This act of sheer genius was so astounding to Herr Buttner that the teacher took the young Gauss under his wing and taught him fervently on the subject of arithmetic. He paid for the best textbooks obtainable out of his own pocket and presented them to Gauss, who reportedly flashed through them.

In 1788 Gauss began his education at the Gymnasium, with the assistance of his past teacher Buttner, where he learned High German and Latin. After receiving a scholarship from the Duke of Brunswick, Gauss entered Brunswick Collegium Carolinum in 1792. During his time spent at the academy Gauss independent...

... middle of paper ...

...a great deal of concrete results. The Magnetischer Verein and its journal were conceived, and the atlas of geomagnetism was published.

From 1850 onwards Gauss's work was that of nearly all practical nature. He disputed over a modified Foucalt pendulum in 1854, and was also able to attend the opening of the new railway link between Hanover and Gottingen, but this outing proved to be his last. The health of Carl Gauss deteriorated slowly and he died in his sleep early in the morning of February 23, 1855.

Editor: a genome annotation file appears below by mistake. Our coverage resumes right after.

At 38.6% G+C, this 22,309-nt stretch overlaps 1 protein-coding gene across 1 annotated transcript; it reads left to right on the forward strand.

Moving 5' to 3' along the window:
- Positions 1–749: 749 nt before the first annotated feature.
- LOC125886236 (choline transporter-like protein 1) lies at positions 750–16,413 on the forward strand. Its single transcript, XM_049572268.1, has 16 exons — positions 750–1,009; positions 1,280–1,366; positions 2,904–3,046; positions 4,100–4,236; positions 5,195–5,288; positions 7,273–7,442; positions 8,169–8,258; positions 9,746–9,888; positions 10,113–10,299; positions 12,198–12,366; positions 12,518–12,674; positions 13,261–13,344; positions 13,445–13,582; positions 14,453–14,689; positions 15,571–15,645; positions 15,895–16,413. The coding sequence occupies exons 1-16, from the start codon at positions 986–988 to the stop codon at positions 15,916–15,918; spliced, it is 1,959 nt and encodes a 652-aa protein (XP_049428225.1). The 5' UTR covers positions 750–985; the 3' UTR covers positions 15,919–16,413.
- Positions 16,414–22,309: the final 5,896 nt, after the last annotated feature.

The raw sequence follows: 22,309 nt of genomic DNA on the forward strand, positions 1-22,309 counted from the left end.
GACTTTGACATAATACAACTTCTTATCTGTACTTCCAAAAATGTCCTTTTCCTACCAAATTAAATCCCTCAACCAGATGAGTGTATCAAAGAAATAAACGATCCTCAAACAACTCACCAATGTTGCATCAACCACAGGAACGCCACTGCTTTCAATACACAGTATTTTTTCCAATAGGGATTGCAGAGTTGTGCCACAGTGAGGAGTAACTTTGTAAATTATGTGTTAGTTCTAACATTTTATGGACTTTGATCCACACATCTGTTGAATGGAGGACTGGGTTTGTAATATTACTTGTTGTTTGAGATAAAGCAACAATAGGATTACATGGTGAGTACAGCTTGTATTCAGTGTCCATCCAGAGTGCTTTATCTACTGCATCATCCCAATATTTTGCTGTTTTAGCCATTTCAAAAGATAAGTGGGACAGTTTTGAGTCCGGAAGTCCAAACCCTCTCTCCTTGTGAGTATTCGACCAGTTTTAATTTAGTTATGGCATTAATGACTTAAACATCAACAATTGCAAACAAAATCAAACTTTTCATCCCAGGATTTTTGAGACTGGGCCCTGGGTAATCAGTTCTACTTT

Carl Gauss's influence in the worlds of science and mathematics has been immeasurable. His abstract findings have changed the way in which we study our world. In Gauss's lifetime he did work on a number of concepts for which he never published, because he felt them to be incomplete. Every one of these ideas (including complex variable, non-Euclidean geometry, and the mathematical foundations of physics) was later discovered by other mathematicians. Although he was not awarded the credit for these particular discoveries, he found his reward with the pursuit of such research, and finding the truth for its own sake. He is a great man and his achievements will not be forgotten.